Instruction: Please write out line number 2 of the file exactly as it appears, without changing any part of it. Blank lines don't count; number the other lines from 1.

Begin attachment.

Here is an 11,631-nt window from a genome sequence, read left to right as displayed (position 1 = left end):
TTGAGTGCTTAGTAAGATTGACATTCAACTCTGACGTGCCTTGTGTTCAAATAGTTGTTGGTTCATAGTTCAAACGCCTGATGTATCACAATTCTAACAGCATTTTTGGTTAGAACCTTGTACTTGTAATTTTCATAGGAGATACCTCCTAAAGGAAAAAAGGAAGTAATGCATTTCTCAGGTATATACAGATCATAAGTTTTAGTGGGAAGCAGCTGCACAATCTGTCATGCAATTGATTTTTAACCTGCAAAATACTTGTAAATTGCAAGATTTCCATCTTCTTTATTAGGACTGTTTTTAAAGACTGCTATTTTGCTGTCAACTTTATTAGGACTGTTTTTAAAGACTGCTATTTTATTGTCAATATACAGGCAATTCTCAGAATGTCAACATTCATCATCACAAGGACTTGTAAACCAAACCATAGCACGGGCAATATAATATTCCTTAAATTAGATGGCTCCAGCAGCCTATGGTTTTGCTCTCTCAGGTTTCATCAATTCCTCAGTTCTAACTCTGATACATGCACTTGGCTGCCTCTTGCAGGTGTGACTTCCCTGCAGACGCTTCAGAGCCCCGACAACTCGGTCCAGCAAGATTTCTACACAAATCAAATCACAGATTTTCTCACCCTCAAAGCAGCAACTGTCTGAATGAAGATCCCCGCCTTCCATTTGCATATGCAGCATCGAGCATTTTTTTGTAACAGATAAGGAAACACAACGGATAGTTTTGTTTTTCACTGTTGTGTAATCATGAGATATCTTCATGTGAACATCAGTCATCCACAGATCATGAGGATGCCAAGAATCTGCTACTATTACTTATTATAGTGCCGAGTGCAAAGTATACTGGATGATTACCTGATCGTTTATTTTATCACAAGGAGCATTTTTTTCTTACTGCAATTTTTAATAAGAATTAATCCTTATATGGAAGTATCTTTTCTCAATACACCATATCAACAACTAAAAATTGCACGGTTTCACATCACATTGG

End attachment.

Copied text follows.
TTGAGTGCTTAGTAAGATTGACATTCAACTCTGACGTGCCTTGTGTTCAAATAGTTGTTGGTTCATAGTTCAAACGCCTGATGTATCACAATTCTAACAGCATTTTTGGTTAGAACCTTGTACTTGTAATTTTCATAGGAGATACCTCCTAAAGGAAAAAAGGAAGTAATGCATTTCTCAGGTATATACAGATCATAAGTTTTAGTGGGAAGCAGCTGCACAATCTGTCATGCAATTGATTTTTAACCTGCAAAATACTTGTAAATTGCAAGATTTCCATCTTCTTTATTAGGACTGTTTTTAAAGACTGCTATTTTGCTGTCAACTTTATTAGGACTGTTTTTAAAGACTGCTATTTTATTGTCAATATACAGGCAATTCTCAGAATGTCAACATTCATCATCACAAGGACTTGTAAACCAAACCATAGCACGGGCAATATAATATTCCTTAAATTAGATGGCTCCAGCAGCCTATGGTTTTGCTCTCTCAGGTTTCATCAATTCCTCAGTTCTAACTCTGATACATGCACTTGGCTGCCTCTTGCAGGTGTGACTTCCCTGCAGACGCTTCAGAGCCCCGACAACTCGGTCCAGCAAGATTTCTACACAAATCAAATCACAGATTTTCTCACCCTCAAAGCAGCAACTGTCTGAATGAAGATCCCCGCCTTCCATTTGCATATGCAGCATCGAGCATTTTTTTGTAACAGATAAGGAAACACAACGGATAGTTTTGTTTTTCACTGTTGTGTAATCATGAGATATCTTCATGTGAACATCAGTCATCCACAGATCATGAGGATGCCAAGAATCTGCTACTATTACTTATTATAGTGCCGAGTGCAAAGTATACTGGATGATTACCTGATCGTTTATTTTATCACAAGGAGCATTTTTTTCTTACTGCAATTTTTAATAAGAATTAATCCTTATATGGAAGTATCTTTTCTCAATACACCATATCAACAACTAAAAATTGCACGGTTTCACATCACATTGG